More Bad Housing Policy
May 19, 2011, The Guardian Unlimited
See article on original website
A child learns the dangers of fire by getting his hand burned. Washington policy wonks are not as quick learners. This is demonstrated by the reports that the Obama administration is about to come forward with a plan to replace Fannie Mae and Freddie Mac, the two mortgage giants that are now in conservatorship, with five mini Fannie and Freddies.
There are differences in the proposed structure of these new public/private entities and the pre-crisis Fannie/Freddie, but these details are less important. The more basic question is why the government feels the need to create a special financial system to subsidize housing. If there is a good answer, nobody has bothered to bring it up in public debates.
Just to be clear, the claims that Fannie and Freddie were the primary culprits behind the inflation of the housing bubble and the flood of fraudulent mortgages is nonsense. I say this as someone who was sharply critical of these mortgages giants throughout the run-up of the bubble and warned of their collapse as early as 2002.
Fannie and Freddie were not good actors during the bubble. If they had acted responsibly, they would have refused to buy mortgages for homes purchased at bubble-inflated prices, as determined by the price to rent ratio. Had either or both of them taken this position, it likely would have been sufficient to deflate the bubble before it grew large enough to sink the economy when it collapsed.
They deserve blame for failing to recognize and respond to the bubble. Housing is their only business and if they had understood the housing market, they would not be in conservatorship today.
However the worse junk mortgages were not bought and securitized by Fannie and Freddie. These were packaged and sold by the investment banks – Goldman Sachs, Lehman, Citigroup, and the rest. Fannie and Freddie got into junk mortgages late in the game, and even then their primary motive was to regain lost market share. It had little to do with a desire to promote homeownership among moderate-income households.
But even if Fannie and Freddie were not the primary culprits, the crisis and their collapse gives us a serious opportunity to rethink housing policy. Fannie Mae, when it was originally created in the depression, served a useful purpose. It created a secondary market in mortgages, allowing banks to sell their mortgages and get the capital necessary to issue new mortgages. This reduced the disparity in interest rates across regions, ensuring that homebuyers had access to mortgages at a reasonable price.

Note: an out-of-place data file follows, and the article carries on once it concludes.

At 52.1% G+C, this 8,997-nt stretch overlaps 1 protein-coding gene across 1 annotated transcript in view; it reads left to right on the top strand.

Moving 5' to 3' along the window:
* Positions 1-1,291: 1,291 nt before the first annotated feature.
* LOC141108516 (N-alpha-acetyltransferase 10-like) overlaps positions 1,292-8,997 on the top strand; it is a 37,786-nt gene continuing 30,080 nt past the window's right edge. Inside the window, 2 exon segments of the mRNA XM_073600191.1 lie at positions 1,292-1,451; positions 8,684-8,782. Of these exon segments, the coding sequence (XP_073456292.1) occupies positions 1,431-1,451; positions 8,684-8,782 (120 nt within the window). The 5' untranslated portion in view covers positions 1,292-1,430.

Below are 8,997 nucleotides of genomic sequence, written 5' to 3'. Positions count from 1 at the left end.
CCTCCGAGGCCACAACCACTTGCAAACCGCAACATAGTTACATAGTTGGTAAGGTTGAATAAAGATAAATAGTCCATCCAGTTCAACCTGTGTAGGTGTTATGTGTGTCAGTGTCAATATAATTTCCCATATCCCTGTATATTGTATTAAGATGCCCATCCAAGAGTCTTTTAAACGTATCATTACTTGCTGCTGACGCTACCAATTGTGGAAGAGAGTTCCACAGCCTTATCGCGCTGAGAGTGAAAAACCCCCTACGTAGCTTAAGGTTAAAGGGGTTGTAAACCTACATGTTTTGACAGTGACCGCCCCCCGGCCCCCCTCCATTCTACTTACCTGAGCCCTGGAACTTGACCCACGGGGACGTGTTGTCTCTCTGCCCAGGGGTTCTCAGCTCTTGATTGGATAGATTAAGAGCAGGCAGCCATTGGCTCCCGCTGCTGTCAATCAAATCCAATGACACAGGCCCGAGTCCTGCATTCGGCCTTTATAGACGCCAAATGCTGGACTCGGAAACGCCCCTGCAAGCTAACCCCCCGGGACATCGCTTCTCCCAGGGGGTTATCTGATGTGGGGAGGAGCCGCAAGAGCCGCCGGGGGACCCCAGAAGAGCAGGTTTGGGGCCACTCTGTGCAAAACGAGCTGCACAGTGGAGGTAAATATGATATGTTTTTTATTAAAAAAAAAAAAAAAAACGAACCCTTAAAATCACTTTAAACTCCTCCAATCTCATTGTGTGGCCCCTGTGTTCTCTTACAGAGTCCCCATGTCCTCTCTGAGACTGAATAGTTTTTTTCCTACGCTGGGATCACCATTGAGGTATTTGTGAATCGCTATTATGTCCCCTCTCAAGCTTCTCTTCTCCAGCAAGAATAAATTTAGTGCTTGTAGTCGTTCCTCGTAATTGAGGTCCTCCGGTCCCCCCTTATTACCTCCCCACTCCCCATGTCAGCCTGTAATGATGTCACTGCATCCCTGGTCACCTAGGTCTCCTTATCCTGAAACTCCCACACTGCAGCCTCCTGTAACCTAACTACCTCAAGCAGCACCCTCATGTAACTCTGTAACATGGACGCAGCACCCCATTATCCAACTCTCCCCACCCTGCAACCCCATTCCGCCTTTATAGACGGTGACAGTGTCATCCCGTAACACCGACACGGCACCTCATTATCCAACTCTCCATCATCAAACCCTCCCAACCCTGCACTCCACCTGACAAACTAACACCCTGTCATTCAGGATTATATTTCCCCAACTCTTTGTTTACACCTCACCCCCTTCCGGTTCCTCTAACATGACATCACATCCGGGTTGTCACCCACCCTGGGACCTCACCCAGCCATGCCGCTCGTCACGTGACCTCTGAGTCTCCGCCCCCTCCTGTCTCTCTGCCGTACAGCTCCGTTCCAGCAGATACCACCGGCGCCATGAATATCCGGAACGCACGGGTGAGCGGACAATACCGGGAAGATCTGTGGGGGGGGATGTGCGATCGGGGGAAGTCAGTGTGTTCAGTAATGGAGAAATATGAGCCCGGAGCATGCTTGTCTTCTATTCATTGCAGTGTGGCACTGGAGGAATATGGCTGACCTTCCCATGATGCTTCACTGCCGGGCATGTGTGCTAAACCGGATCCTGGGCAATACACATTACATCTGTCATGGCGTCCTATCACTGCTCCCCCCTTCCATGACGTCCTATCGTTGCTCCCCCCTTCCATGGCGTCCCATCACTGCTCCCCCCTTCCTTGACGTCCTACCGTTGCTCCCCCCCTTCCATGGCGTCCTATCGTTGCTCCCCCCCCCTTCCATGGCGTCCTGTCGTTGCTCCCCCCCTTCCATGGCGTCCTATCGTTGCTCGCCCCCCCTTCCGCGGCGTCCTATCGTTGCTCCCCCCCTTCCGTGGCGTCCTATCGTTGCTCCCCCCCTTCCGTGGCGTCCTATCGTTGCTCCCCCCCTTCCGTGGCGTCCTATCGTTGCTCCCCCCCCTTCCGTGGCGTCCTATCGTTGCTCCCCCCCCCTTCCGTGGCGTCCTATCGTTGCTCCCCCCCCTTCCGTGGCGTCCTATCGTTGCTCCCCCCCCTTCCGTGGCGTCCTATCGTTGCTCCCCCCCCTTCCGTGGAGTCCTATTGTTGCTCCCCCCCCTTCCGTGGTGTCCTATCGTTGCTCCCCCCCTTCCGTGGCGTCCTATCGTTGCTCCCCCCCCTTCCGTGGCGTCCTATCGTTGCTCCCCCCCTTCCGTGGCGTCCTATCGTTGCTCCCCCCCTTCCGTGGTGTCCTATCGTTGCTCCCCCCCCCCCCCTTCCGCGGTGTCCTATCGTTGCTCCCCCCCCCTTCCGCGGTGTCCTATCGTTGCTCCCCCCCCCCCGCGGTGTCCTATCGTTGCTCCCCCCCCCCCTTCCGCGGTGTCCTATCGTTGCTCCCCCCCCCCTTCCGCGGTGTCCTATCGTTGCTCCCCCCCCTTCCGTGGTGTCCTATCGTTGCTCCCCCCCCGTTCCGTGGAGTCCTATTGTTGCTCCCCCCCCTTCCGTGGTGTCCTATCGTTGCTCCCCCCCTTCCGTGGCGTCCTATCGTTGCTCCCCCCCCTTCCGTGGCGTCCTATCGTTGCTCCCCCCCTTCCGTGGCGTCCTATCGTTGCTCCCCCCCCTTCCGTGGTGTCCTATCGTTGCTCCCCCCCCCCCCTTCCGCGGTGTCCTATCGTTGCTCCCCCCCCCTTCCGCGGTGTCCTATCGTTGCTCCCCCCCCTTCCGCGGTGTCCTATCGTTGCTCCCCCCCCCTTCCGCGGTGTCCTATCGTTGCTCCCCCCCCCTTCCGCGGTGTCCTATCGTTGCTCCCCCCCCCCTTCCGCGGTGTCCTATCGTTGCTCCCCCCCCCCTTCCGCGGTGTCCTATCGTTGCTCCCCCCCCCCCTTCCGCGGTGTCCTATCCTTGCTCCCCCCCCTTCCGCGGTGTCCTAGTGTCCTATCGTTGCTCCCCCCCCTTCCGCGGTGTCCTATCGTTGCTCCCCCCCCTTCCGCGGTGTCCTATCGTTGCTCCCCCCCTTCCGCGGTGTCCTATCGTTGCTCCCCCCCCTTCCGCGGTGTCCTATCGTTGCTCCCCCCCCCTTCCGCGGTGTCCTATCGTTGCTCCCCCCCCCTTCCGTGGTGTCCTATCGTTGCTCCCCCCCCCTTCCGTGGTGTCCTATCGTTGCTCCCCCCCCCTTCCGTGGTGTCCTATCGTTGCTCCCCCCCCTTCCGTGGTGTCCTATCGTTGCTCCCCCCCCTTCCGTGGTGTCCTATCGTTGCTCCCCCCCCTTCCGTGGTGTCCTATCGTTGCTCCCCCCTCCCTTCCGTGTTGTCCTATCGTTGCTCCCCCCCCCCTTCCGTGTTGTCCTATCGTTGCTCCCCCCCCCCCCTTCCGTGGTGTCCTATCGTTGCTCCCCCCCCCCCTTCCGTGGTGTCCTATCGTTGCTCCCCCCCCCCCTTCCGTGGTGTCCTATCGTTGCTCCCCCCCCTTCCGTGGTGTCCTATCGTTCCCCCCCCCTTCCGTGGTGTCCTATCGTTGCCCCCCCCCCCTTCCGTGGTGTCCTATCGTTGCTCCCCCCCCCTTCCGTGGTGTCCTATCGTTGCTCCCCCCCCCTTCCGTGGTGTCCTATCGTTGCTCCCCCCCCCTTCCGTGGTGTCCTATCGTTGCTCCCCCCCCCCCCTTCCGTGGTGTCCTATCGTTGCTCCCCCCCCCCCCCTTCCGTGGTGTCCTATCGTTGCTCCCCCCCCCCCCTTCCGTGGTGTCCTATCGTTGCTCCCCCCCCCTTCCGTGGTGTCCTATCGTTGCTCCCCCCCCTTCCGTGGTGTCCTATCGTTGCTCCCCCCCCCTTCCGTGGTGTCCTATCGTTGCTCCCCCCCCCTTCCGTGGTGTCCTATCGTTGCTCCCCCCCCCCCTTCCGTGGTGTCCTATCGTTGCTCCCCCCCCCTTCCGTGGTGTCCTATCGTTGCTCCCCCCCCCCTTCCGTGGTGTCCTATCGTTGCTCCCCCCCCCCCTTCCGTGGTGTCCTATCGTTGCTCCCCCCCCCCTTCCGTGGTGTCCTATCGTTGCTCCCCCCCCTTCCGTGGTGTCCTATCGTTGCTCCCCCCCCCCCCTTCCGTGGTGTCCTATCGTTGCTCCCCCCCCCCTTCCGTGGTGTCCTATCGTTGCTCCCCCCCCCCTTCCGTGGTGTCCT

Given the development of the national banking system over the last 75 years, the same concerns no longer exist today. There are plenty of mechanisms for transferring funds across regions. Therefore we no longer have to worry about parts of the country being denied access to housing credit.
The question is whether there is any reason to provide some sort of government guarantee in order to subsidize home mortgages. And more specifically, is there a reason to subsidize the securitization of mortgages, which is what the Obama administration proposal would do.
There is an argument for subsidizing homeownership, which we already do through the mortgage interest deduction. This benefit could be restructured to be more generous to moderate income homeowners and less so to the higher income people who derive most of the benefit from the deduction in its current form. It is difficult to see why taxpayers should give Bill Gates $25,000 a year to help pay for his mansion on Lake Washington.
Since we can use tax policy to make homeownership subsidies as generous as we want, why should the government also subsidize homeownership through a second channel in the financial system? Furthermore, even if the government were going to subsidize housing finance, why have the subsidy only apply to mortgage-backed securities?
The policy being considered by the Obama administration, which would guarantee the mortgage-backed securities issued by mini Fannie and Freddies, is effectively handing taxpayer dollars to the intermediaries in the housing finance process. That’s a good policy if the point is to give taxpayer money to financial intermediaries. It makes zero sense as housing policy.
The incompetence of economic policymakers in the last decade has given us the worst downturn since the Great Depression. Tens of millions of people are going to be suffering ill effects from this crisis for many years to come.
The folks who brought us this disaster should have been fired, but almost all of them are still on the job. That’s the way things work in Washington.
As a second best solution, we should expect that these policymakers have at least learned something from their failure. But in Washington, no one in a position of power ever seems to learn from mistakes, which is why we seem destined to repeat them.
Dean Baker is a macroeconomist and co-director of the Center for Economic and Policy Research in Washington, DC. He previously worked as a senior economist at the Economic Policy Institute and an assistant professor at Bucknell University.